2. These Convenience Foods/Beverages

Protein bars, coffee drinks, and packaged snacks may be super convenient. After all, they’re pre-made and easy to grab and take with you on the go on a busy day. However, the cost of them adds up incredibly fast.

If you buy a protein bar every day, that could easily cost you an extra $30 per month. However, if you make your own granola bars at home instead, they’ll be healthier, fresher, and way less expensive.

Overall, the cost of convenience can be extremely pricy. In fact,

“The average 25- to 34-year-old reported spending $2,008 per year at coffee shops.”

That is no small chunk of change. I would certainly rather have that extra $2,000 sitting in my bank account at the end of the year, and I’m sure you would too. If you truly don’t have time to cook snack foods yourself, try to buy less expensive, healthier options, like fresh fruits and vegetables. That way, you’ll have snacks in your house to grab on busy days and keep your costs down as well.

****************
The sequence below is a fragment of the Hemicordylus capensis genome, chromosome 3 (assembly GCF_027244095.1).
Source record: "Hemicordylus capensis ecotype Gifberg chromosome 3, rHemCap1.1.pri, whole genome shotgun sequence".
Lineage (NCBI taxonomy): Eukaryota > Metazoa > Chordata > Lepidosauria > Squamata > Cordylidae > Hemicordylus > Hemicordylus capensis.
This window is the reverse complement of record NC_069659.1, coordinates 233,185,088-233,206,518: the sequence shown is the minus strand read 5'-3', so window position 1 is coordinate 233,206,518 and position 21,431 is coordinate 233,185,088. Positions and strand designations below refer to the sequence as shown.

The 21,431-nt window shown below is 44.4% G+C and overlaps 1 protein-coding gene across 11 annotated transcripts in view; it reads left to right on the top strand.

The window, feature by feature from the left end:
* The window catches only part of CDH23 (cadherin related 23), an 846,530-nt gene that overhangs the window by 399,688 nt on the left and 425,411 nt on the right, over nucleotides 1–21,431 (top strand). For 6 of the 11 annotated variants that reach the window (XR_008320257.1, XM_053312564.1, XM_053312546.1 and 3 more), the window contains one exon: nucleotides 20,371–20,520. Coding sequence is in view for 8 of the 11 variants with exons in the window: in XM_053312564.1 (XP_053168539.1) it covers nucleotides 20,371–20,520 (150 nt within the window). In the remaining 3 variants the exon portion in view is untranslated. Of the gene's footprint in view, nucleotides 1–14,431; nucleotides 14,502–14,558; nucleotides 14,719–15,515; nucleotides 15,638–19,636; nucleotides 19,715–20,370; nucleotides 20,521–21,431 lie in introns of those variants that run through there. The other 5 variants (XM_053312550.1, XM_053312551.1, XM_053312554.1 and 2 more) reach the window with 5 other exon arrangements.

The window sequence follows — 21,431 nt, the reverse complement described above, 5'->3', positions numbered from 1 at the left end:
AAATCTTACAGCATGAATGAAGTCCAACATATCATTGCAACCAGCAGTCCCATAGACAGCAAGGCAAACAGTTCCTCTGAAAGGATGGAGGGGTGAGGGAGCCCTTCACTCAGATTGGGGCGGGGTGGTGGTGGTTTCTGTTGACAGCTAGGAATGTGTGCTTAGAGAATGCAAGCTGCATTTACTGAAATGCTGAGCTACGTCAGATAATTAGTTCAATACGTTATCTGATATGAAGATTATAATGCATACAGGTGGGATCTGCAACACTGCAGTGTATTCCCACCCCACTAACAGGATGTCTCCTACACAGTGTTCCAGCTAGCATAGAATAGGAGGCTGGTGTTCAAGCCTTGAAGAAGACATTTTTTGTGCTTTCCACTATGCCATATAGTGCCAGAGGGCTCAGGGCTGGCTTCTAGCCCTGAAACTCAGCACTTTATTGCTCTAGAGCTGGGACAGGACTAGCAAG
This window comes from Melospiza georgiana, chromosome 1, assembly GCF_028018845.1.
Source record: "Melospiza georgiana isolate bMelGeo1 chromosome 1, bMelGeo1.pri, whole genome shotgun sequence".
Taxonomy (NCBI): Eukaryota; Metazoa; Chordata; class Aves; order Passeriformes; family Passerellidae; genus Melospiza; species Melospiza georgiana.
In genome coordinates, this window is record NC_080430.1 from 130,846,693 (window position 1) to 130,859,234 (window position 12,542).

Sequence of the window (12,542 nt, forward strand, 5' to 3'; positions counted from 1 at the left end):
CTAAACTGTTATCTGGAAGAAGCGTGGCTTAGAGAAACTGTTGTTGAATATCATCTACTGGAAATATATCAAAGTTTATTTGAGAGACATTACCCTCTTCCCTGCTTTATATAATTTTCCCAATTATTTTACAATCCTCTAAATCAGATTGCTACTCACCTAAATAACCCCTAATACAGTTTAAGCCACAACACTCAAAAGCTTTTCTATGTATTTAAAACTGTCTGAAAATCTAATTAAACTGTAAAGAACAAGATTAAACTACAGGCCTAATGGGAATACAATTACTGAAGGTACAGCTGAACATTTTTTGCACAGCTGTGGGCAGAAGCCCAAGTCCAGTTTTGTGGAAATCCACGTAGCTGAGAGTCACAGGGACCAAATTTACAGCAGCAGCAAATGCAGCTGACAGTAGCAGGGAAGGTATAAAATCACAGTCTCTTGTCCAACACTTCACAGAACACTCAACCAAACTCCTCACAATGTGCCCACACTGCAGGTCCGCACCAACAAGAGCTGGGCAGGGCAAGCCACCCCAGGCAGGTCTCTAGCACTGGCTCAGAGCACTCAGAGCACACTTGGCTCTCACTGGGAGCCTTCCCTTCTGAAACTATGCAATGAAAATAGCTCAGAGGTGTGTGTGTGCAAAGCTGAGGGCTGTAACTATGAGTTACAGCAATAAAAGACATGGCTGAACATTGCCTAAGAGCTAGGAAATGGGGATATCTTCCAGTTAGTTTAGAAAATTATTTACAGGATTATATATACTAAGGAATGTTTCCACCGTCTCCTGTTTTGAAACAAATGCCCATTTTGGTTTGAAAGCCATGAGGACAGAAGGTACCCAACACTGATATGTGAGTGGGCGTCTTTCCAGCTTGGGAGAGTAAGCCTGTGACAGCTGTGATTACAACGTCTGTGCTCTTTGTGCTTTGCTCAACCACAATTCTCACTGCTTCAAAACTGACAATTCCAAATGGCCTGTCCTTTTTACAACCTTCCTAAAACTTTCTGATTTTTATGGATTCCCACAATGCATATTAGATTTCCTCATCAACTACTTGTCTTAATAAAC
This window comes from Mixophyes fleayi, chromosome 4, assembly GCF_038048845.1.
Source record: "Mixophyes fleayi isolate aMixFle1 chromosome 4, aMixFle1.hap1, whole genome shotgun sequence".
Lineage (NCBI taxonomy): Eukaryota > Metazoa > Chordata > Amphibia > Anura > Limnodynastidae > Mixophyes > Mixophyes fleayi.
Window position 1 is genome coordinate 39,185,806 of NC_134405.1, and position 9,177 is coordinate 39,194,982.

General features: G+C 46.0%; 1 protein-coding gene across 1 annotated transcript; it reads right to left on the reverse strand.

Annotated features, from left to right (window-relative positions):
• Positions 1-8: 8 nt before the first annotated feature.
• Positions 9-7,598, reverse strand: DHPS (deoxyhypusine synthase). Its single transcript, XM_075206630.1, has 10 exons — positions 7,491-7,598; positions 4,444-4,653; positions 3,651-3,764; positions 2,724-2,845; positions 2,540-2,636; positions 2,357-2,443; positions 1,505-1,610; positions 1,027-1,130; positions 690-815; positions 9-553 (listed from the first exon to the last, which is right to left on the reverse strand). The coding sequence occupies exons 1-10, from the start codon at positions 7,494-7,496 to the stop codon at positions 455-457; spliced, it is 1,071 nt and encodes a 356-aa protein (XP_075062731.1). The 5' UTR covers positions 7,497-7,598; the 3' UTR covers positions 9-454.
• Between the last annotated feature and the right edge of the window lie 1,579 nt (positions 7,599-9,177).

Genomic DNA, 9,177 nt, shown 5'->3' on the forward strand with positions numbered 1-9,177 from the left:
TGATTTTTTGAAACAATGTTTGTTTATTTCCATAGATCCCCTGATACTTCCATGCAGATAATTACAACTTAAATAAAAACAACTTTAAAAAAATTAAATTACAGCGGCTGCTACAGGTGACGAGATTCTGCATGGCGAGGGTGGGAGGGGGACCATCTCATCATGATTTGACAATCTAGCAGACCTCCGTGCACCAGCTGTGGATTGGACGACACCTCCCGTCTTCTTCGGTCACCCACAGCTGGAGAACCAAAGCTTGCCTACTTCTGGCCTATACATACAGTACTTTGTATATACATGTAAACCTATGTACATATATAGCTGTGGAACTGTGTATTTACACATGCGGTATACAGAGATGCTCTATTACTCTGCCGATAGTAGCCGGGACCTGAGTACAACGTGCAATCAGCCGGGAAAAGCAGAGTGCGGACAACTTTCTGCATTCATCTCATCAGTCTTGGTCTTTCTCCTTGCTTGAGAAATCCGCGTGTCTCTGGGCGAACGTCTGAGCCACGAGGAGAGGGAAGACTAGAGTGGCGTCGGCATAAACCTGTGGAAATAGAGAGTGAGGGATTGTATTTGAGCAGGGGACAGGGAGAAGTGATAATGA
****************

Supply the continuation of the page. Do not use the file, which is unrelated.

3. Online shopping

Online shopping is, unfortunately, a very easy way to blow through your paycheck without even realizing it. You can make a couple clicks and buy pretty much anything you want.

Whenever I get sucked into browsing Amazon, I often buy something I don’t need just because it looks enticing. In the moment, I feel like I just have to have it. The same goes for shopping for clothes online.

Interestingly, there is a “high” that results from deciding to make a purchase. According to Kit Yarrow, San Francisco-based consumer psychologist and author of Decoding the New Consumer Mind:

“The instant we decide to buy, we feel good and there’s a rush of positive emotion. But afterwards, similar to a drug addict or alcoholic, intense feelings of guilt after indulging can make it difficult to rebound.”

I try to combat this by staying away from online shopping as much as possible. I also enjoy shopping at the thrift store. There are hidden treasures everywhere you look. Plus, it’s more sustainable to buy items second hand, and the prices are far less expensive. Take this approach to save $50 or more per month. It’s certainly worth the extra effort.

4. This Monthly Subscription

Cable television is still a staple in many peoples’ households. However, with the availability of far less expensive streaming services such as Netflix, it really isn’t necessary anymore.